By Jennifer Sunami
I’ve been thinking a lot lately about childhood and what it means to have the freedom to play. It seems reasonable to say that most of American society has embraced an idea that children are different from adults in fundamental ways. We assume kids do not have as much physical or emotional self-control as adults. We understand that the young brain is not as good at judging risk or making logical decisions. We grant children the assumption of innocence and give them extra leeway to make mistakes. All of which means that we allow different rules to apply to the actions of children versus adults, to let kids learn from missteps rather than punishing them. Yet sometimes we fail to let kids be kids, and unfortunately that lapse tends to target Black and Brown children the most.
The Georgetown Law Center on Poverty and Inequality recently released a study looking at how the misperception of Black girls’ age can change how they are treated. Among other effects, they found the “adultification” of young Black girls can lead to less support in school, harsher discipline for infractions, and increased interactions with law enforcement. The results of this study appear to support similar findings from a few years ago, which suggested that young Black boys also were often viewed as more adult than they really were. The source of these errors may be subconscious, but the outcome can be incredibly harmful, whatever the intent.
Adultification makes it more likely that children will find themselves in conflict with authorities, from teachers and principals, to police officers and other adults. It also increases the likelihood that innocent mistakes and otherwise age-appropriate outbursts will be disproportionately punished, sometimes to devastating results. Likely we have all heard stories that illustrate this idea to varying degrees. When I read these reports however, the example I can’t shake from my memory is of Tamir Rice, who was only 12, but was treated as an adult by the people who reported him and the officers who shot him. Even in situations when the stakes are lower, the inevitable conclusion is that adultification deprives children of their natural opportunities to grow and develop through play, and shortens the window of their childhood.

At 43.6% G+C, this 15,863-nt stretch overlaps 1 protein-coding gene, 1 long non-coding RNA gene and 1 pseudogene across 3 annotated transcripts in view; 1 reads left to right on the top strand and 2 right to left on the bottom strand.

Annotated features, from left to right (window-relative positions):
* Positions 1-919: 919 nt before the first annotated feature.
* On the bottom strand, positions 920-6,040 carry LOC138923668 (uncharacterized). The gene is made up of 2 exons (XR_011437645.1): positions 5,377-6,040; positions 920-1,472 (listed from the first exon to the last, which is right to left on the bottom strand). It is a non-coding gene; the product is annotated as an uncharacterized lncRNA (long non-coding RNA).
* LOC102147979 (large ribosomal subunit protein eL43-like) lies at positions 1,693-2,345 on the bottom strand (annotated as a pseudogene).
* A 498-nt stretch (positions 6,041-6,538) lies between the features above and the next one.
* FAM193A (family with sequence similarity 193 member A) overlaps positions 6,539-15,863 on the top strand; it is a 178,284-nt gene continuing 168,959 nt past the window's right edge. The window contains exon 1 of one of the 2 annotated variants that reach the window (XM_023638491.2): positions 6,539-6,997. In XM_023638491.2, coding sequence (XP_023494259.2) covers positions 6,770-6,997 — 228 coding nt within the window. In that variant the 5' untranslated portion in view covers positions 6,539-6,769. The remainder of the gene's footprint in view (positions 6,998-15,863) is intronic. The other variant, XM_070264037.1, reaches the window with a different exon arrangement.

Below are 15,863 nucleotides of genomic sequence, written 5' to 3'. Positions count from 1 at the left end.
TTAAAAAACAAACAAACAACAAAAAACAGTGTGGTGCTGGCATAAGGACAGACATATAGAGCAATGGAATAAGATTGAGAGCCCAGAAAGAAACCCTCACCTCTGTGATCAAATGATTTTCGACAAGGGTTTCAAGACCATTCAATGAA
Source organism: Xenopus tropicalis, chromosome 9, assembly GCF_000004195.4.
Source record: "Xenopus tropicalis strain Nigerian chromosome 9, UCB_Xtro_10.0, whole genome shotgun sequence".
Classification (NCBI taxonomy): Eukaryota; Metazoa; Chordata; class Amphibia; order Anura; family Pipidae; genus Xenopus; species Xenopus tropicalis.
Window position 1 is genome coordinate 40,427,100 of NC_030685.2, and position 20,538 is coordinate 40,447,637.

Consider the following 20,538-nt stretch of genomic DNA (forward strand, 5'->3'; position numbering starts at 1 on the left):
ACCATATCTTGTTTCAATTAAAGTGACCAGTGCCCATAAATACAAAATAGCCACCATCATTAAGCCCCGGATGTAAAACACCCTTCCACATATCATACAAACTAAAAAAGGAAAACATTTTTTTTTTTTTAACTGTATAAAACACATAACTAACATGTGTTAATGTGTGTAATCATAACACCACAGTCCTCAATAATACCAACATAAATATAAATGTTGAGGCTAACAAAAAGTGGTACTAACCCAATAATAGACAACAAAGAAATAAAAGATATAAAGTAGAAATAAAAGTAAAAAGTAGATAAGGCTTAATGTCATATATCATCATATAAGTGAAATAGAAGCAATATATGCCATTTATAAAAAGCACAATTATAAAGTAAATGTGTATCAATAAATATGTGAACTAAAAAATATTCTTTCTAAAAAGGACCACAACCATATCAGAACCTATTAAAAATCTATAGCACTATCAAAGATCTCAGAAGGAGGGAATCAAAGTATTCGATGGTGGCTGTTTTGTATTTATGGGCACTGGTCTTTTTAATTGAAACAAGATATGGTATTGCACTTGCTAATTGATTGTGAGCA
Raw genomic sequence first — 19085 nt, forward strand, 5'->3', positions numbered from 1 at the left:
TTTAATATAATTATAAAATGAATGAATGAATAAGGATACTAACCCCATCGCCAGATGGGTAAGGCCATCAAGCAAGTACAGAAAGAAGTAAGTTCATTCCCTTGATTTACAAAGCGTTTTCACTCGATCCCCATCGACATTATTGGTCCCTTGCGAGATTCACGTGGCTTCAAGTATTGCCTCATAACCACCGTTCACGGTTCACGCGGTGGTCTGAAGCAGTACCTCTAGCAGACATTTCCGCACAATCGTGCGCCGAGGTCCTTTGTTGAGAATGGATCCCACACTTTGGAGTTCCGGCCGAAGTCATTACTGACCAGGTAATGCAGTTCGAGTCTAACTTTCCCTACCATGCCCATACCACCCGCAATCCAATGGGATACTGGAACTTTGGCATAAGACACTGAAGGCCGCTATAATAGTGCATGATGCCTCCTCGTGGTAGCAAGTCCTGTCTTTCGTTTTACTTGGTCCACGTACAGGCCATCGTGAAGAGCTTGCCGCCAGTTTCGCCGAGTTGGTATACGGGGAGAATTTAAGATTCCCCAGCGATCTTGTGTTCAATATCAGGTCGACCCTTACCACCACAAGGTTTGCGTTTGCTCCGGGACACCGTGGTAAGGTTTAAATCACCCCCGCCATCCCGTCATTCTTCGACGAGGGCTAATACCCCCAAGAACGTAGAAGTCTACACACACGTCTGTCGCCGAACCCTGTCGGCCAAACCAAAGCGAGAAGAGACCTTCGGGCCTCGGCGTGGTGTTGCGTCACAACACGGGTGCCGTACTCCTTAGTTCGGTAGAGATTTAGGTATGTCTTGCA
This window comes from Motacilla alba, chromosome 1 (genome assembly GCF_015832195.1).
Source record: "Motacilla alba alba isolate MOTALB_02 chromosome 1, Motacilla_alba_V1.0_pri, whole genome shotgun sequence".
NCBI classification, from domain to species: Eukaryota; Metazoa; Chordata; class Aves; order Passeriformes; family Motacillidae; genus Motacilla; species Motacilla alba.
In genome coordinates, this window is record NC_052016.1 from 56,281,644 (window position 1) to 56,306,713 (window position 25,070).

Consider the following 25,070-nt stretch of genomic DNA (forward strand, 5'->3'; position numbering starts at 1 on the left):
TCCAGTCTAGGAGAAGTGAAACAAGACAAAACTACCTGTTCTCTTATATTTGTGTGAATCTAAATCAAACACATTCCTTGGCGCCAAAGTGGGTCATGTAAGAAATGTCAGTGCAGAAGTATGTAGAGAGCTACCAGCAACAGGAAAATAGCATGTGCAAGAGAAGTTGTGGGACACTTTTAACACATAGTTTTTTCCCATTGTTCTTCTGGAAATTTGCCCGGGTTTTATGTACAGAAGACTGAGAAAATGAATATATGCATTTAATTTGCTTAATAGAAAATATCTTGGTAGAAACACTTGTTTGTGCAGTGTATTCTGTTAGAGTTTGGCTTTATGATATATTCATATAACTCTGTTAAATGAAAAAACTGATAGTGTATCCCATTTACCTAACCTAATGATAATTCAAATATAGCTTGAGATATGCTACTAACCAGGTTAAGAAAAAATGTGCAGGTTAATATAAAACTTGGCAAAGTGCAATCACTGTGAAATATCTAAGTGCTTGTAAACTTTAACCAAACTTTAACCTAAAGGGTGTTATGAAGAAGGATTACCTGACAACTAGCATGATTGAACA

Some efforts to reduce the catastrophic consequences of adultification through policy have been hopeful. Seattle Public Schools is working to implement restorative practices throughout the system, potentially keeping more kids in school and reducing the disproportionate rates of Black children being suspended. Washington State very recently passed Senate Bill 5290, which moves to stop jailing kids for noncriminal offenses, such as truancy. However, institutional change can only work to mitigate the effects caused by our incorrect judgments, and in many cases it is not making the kind of impact we’d hope.
It falls to us as individuals to continue to question our own observations and assumptions. As with all unconscious biases, one of the first steps towards addressing our faulty perceptions is to acknowledge their existence. Every adult, regardless of race, must ask themselves honestly if their reactions to a Black child’s behavior are the same as they would be with a White child of the same age, or if they are expecting more mature behavior from the Black child than is developmentally appropriate. Adults in positions of authority such as a teachers, school administrators, and police officers have a special duty to stop and examine their beliefs. Because of the immense power that these adults can wield over the kids in their care, it becomes all the more critical that their interactions with these children are based on the actual actions of the child, and not on a flawed interpretation of those actions.
Children understand when they are being held to a different standard. They can see when they are expected to behave differently than their peers, and they will change their behavior to fit those expectations, even if they lose a part of themselves in the process. Instead, should be giving kids the time and space to act like kids. When we do that, we are growing the foundations for a more just and generous society. There are lessons learned in the park and on the playground—lessons about fairness, tolerance, kindness, and inclusion that children will carry with them throughout their lives. Through play, kids have the ability to make connections and bridge the divides between us. Let’s make sure that all our kids can get a chance to be kids and to play, for as long as possible.